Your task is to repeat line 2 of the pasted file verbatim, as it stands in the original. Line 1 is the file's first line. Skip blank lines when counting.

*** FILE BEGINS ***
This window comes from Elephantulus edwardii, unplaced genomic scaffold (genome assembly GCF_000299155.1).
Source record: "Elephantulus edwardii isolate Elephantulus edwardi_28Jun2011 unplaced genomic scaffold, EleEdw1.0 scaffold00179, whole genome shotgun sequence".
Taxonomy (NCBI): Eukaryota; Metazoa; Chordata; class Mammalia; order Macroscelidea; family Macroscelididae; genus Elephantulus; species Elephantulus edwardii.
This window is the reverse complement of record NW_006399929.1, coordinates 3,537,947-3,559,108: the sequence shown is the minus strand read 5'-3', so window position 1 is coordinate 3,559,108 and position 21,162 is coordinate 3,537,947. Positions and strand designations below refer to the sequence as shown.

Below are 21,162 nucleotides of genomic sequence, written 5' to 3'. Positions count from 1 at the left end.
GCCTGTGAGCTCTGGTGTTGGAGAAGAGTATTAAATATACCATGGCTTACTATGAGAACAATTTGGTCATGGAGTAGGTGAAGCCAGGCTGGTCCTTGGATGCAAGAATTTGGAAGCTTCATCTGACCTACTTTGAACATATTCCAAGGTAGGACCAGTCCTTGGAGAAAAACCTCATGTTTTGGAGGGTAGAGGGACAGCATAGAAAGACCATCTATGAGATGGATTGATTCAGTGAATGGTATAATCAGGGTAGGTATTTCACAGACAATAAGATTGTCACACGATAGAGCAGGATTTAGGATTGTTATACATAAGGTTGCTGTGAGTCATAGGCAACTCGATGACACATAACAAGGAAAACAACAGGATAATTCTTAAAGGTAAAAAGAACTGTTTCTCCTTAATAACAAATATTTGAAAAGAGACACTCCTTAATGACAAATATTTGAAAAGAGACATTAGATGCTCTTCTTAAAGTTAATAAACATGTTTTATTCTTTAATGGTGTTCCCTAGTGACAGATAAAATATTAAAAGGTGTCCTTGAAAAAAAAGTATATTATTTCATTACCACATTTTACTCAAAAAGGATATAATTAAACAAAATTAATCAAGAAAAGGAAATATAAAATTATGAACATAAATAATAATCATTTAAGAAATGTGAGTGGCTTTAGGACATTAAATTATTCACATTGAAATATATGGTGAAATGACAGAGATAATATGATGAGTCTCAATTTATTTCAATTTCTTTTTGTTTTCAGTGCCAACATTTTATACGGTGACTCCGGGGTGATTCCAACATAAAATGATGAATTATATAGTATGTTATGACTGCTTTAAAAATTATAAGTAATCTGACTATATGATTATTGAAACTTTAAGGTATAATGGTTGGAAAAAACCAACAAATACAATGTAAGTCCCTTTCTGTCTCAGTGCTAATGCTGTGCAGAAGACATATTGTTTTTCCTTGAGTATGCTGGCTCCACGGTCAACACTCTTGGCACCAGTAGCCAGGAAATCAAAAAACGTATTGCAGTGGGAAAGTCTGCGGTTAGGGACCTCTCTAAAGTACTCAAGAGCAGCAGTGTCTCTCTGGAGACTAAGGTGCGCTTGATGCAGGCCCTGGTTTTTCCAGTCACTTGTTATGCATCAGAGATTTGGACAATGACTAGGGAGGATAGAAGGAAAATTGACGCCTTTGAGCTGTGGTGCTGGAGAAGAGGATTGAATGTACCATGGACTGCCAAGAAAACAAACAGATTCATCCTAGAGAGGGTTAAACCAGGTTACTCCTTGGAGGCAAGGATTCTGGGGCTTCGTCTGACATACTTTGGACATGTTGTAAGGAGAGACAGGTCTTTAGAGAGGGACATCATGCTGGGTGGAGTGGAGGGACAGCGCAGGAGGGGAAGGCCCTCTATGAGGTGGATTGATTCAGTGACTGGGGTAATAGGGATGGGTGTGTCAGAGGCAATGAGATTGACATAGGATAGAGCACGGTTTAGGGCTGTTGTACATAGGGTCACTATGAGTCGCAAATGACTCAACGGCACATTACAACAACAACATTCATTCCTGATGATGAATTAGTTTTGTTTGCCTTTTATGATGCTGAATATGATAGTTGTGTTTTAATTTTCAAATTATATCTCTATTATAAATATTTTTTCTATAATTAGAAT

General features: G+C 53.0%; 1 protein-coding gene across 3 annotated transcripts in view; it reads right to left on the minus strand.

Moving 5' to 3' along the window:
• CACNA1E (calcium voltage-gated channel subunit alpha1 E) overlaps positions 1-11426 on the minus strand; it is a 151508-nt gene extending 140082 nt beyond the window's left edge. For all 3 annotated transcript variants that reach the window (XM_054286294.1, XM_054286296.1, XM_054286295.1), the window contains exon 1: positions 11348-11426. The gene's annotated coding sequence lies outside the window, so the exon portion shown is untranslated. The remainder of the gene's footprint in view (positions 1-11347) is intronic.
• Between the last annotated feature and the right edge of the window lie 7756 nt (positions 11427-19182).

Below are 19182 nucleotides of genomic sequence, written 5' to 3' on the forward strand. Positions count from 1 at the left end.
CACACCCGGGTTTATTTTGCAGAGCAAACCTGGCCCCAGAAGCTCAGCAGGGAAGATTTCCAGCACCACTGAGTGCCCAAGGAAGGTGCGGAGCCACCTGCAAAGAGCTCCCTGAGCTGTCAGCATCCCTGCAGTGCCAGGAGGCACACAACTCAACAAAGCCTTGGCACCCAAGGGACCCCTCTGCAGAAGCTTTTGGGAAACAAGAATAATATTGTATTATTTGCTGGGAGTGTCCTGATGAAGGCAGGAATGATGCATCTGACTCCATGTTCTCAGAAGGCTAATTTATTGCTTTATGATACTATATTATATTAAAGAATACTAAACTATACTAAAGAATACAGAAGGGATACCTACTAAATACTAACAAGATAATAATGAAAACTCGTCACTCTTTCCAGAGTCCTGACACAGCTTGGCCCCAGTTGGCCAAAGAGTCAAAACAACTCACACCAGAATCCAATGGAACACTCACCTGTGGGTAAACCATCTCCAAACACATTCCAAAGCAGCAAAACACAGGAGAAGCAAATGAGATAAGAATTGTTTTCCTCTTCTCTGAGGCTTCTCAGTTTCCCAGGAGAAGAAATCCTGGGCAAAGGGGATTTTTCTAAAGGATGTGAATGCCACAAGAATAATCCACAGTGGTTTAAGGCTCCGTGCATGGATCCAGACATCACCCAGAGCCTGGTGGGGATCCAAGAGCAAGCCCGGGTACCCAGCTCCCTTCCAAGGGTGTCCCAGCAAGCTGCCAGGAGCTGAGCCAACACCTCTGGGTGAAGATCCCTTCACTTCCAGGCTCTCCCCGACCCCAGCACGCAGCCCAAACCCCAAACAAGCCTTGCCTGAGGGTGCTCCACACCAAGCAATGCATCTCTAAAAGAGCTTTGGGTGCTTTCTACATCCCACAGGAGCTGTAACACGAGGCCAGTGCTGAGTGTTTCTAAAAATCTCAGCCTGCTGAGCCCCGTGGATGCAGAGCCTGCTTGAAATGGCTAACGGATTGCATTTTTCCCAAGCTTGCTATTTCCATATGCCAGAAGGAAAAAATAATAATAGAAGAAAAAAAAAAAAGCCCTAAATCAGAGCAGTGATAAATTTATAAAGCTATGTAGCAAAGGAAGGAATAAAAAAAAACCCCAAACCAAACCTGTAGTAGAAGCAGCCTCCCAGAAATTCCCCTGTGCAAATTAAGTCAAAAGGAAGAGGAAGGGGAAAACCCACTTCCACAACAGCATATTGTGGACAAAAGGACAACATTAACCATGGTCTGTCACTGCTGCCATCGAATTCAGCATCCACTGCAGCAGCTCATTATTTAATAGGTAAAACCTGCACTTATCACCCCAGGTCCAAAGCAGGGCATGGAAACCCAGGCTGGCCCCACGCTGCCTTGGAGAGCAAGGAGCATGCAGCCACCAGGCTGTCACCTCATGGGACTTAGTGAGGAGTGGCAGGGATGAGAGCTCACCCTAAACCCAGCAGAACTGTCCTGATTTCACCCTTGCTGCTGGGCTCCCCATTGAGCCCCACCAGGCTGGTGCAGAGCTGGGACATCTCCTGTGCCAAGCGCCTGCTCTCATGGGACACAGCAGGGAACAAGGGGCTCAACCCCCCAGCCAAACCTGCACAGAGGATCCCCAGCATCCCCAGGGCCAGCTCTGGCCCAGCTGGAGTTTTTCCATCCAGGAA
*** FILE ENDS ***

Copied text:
Source record: "Elephantulus edwardii isolate Elephantulus edwardi_28Jun2011 unplaced genomic scaffold, EleEdw1.0 scaffold00179, whole genome shotgun sequence".